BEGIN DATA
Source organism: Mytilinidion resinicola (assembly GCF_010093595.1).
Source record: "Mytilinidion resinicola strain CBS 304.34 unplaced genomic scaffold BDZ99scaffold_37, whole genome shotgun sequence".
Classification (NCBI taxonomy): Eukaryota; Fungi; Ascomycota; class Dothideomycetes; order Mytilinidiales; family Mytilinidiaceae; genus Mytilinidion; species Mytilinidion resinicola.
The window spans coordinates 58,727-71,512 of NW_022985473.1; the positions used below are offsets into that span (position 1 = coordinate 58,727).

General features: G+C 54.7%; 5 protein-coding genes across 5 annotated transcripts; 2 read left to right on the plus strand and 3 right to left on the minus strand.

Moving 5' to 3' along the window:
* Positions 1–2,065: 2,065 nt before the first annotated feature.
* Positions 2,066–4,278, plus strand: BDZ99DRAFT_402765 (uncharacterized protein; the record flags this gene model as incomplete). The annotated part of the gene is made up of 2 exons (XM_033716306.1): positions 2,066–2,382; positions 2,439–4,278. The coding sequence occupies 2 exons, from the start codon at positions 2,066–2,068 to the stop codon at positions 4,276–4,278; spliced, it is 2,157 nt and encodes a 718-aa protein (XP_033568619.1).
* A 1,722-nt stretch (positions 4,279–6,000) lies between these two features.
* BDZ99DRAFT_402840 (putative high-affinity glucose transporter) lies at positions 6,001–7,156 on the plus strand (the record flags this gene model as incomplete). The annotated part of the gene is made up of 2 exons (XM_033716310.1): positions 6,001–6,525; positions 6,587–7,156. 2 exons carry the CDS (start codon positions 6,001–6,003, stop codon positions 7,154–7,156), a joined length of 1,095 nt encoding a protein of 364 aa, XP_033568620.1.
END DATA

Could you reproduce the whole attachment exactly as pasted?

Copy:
Source organism: Mytilinidion resinicola (assembly GCF_010093595.1).
Source record: "Mytilinidion resinicola strain CBS 304.34 unplaced genomic scaffold BDZ99scaffold_37, whole genome shotgun sequence".
Classification (NCBI taxonomy): Eukaryota; Fungi; Ascomycota; class Dothideomycetes; order Mytilinidiales; family Mytilinidiaceae; genus Mytilinidion; species Mytilinidion resinicola.
The window spans coordinates 58,727-71,512 of NW_022985473.1; the positions used below are offsets into that span (position 1 = coordinate 58,727).

General features: G+C 54.7%; 5 protein-coding genes across 5 annotated transcripts; 2 read left to right on the plus strand and 3 right to left on the minus strand.

Moving 5' to 3' along the window:
* Positions 1–2,065: 2,065 nt before the first annotated feature.
* Positions 2,066–4,278, plus strand: BDZ99DRAFT_402765 (uncharacterized protein; the record flags this gene model as incomplete). The annotated part of the gene is made up of 2 exons (XM_033716306.1): positions 2,066–2,382; positions 2,439–4,278. The coding sequence occupies 2 exons, from the start codon at positions 2,066–2,068 to the stop codon at positions 4,276–4,278; spliced, it is 2,157 nt and encodes a 718-aa protein (XP_033568619.1).
* A 1,722-nt stretch (positions 4,279–6,000) lies between these two features.
* BDZ99DRAFT_402840 (putative high-affinity glucose transporter) lies at positions 6,001–7,156 on the plus strand (the record flags this gene model as incomplete). The annotated part of the gene is made up of 2 exons (XM_033716310.1): positions 6,001–6,525; positions 6,587–7,156. 2 exons carry the CDS (start codon positions 6,001–6,003, stop codon positions 7,154–7,156), a joined length of 1,095 nt encoding a protein of 364 aa, XP_033568620.1.